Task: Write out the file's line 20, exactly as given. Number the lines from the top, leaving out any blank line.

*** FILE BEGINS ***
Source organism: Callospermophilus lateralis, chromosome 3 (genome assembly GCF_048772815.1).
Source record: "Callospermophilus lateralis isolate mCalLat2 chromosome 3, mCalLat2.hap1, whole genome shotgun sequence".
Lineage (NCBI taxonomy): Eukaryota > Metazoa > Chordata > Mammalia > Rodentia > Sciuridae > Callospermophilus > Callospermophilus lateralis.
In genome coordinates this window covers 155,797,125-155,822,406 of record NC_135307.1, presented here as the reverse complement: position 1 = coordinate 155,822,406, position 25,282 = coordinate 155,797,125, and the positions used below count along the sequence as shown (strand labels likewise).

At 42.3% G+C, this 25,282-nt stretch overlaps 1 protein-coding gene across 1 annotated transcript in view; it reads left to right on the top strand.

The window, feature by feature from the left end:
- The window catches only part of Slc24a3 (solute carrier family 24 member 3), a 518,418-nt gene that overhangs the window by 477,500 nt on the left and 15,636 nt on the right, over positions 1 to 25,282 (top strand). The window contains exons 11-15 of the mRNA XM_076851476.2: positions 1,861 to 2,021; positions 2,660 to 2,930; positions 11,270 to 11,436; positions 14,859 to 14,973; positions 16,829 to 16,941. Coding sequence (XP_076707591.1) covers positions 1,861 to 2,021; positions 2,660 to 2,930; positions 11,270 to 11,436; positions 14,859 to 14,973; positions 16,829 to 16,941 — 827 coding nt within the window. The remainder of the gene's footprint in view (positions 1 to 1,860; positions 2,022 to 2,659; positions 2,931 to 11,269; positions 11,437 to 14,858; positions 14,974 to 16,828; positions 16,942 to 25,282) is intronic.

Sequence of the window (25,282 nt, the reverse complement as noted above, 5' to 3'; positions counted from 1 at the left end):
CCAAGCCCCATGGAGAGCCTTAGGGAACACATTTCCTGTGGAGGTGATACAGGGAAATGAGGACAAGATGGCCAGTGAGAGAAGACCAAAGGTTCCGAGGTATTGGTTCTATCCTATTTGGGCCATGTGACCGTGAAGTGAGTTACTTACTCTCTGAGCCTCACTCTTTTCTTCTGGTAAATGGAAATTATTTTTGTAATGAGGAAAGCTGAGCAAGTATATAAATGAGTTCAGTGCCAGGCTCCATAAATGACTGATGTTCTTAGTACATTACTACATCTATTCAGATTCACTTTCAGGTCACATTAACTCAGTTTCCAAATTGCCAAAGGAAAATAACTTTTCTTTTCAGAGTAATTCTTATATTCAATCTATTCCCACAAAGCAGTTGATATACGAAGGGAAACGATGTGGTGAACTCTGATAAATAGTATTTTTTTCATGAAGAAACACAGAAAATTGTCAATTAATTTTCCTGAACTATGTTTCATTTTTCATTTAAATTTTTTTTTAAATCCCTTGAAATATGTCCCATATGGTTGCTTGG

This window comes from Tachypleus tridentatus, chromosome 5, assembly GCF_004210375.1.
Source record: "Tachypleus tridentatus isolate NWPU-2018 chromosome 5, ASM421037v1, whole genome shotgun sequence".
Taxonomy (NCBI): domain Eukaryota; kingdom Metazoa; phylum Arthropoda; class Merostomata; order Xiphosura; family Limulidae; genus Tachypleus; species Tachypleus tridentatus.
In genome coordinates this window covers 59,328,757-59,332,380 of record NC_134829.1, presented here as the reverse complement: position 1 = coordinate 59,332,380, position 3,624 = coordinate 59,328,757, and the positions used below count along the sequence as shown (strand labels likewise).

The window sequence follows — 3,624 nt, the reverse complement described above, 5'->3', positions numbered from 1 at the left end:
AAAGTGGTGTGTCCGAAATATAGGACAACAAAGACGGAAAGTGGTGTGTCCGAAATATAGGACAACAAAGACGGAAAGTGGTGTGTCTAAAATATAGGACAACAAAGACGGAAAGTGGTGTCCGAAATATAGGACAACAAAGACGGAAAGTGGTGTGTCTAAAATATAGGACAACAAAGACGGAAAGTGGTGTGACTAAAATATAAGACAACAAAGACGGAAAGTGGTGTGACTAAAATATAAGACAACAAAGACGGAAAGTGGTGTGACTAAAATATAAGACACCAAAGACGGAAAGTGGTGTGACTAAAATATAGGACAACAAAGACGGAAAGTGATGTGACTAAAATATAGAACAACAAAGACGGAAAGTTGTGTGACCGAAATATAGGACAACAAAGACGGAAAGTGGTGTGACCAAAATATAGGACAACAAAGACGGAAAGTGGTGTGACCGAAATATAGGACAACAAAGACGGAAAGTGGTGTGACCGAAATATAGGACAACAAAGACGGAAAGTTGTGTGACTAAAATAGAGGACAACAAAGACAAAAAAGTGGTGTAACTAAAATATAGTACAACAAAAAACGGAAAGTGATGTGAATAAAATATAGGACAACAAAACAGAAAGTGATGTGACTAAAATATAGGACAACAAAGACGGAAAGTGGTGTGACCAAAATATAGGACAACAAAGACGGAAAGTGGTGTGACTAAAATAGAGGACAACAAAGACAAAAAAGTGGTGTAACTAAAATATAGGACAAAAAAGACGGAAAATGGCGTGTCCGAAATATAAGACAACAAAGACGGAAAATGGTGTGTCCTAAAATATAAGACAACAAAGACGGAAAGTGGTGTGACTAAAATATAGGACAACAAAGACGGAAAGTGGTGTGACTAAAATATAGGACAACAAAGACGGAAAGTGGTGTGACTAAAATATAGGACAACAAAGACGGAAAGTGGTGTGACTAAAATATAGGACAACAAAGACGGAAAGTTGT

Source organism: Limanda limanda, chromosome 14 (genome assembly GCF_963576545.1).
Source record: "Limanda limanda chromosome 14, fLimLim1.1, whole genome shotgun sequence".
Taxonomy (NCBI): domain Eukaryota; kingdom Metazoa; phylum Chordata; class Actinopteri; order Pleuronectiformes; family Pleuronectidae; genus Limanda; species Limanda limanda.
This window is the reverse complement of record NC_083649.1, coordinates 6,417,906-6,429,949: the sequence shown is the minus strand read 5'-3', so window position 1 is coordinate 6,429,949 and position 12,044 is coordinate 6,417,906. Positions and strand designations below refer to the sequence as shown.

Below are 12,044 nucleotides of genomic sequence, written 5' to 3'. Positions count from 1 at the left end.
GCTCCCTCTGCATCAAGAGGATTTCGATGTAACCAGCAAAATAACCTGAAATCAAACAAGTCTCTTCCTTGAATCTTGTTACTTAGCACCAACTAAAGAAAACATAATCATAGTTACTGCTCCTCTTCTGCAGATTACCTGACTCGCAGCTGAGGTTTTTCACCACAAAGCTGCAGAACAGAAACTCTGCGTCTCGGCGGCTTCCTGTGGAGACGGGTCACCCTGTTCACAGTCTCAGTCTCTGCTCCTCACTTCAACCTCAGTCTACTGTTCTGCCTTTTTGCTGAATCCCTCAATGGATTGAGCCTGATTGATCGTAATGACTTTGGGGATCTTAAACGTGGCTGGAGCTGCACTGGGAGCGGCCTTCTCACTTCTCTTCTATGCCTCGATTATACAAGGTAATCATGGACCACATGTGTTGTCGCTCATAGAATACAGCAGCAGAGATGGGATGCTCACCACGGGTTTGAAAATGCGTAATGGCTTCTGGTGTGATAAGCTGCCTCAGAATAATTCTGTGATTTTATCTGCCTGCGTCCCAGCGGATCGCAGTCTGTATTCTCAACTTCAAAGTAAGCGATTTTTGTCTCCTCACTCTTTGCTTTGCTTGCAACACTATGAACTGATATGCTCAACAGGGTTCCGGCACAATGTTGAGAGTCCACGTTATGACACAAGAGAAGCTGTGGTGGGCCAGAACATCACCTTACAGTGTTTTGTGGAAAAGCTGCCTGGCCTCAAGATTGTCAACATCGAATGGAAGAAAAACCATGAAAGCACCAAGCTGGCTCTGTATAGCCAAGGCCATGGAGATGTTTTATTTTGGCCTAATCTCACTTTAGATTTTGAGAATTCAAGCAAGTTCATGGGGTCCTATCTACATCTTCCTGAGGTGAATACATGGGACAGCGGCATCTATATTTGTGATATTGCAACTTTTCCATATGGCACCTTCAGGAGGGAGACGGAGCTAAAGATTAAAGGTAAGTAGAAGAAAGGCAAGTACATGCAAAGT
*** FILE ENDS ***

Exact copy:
Below are 12,044 nucleotides of genomic sequence, written 5' to 3'. Positions count from 1 at the left end.